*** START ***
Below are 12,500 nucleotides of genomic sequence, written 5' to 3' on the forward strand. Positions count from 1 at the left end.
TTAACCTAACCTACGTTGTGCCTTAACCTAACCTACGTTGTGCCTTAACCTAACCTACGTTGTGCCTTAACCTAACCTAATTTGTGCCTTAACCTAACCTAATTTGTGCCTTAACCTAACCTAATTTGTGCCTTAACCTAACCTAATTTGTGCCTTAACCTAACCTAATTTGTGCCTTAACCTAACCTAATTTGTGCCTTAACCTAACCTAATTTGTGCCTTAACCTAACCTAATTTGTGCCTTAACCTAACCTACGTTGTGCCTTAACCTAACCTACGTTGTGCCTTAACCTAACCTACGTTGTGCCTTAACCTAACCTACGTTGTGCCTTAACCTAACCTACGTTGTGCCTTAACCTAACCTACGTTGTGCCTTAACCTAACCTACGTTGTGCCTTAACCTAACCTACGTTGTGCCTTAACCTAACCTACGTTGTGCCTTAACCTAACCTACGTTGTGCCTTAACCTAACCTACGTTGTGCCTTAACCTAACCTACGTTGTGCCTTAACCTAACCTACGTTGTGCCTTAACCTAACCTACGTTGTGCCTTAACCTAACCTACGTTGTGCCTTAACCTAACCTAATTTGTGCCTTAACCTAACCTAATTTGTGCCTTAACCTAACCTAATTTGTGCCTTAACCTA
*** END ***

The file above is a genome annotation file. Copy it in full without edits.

Below are 12,500 nucleotides of genomic sequence, written 5' to 3' on the forward strand. Positions count from 1 at the left end.
TTAACCTAACCTACGTTGTGCCTTAACCTAACCTACGTTGTGCCTTAACCTAACCTACGTTGTGCCTTAACCTAACCTAATTTGTGCCTTAACCTAACCTAATTTGTGCCTTAACCTAACCTAATTTGTGCCTTAACCTAACCTAATTTGTGCCTTAACCTAACCTAATTTGTGCCTTAACCTAACCTAATTTGTGCCTTAACCTAACCTAATTTGTGCCTTAACCTAACCTAATTTGTGCCTTAACCTAACCTACGTTGTGCCTTAACCTAACCTACGTTGTGCCTTAACCTAACCTACGTTGTGCCTTAACCTAACCTACGTTGTGCCTTAACCTAACCTACGTTGTGCCTTAACCTAACCTACGTTGTGCCTTAACCTAACCTACGTTGTGCCTTAACCTAACCTACGTTGTGCCTTAACCTAACCTACGTTGTGCCTTAACCTAACCTACGTTGTGCCTTAACCTAACCTACGTTGTGCCTTAACCTAACCTACGTTGTGCCTTAACCTAACCTACGTTGTGCCTTAACCTAACCTACGTTGTGCCTTAACCTAACCTACGTTGTGCCTTAACCTAACCTAATTTGTGCCTTAACCTAACCTAATTTGTGCCTTAACCTAACCTAATTTGTGCCTTAACCTA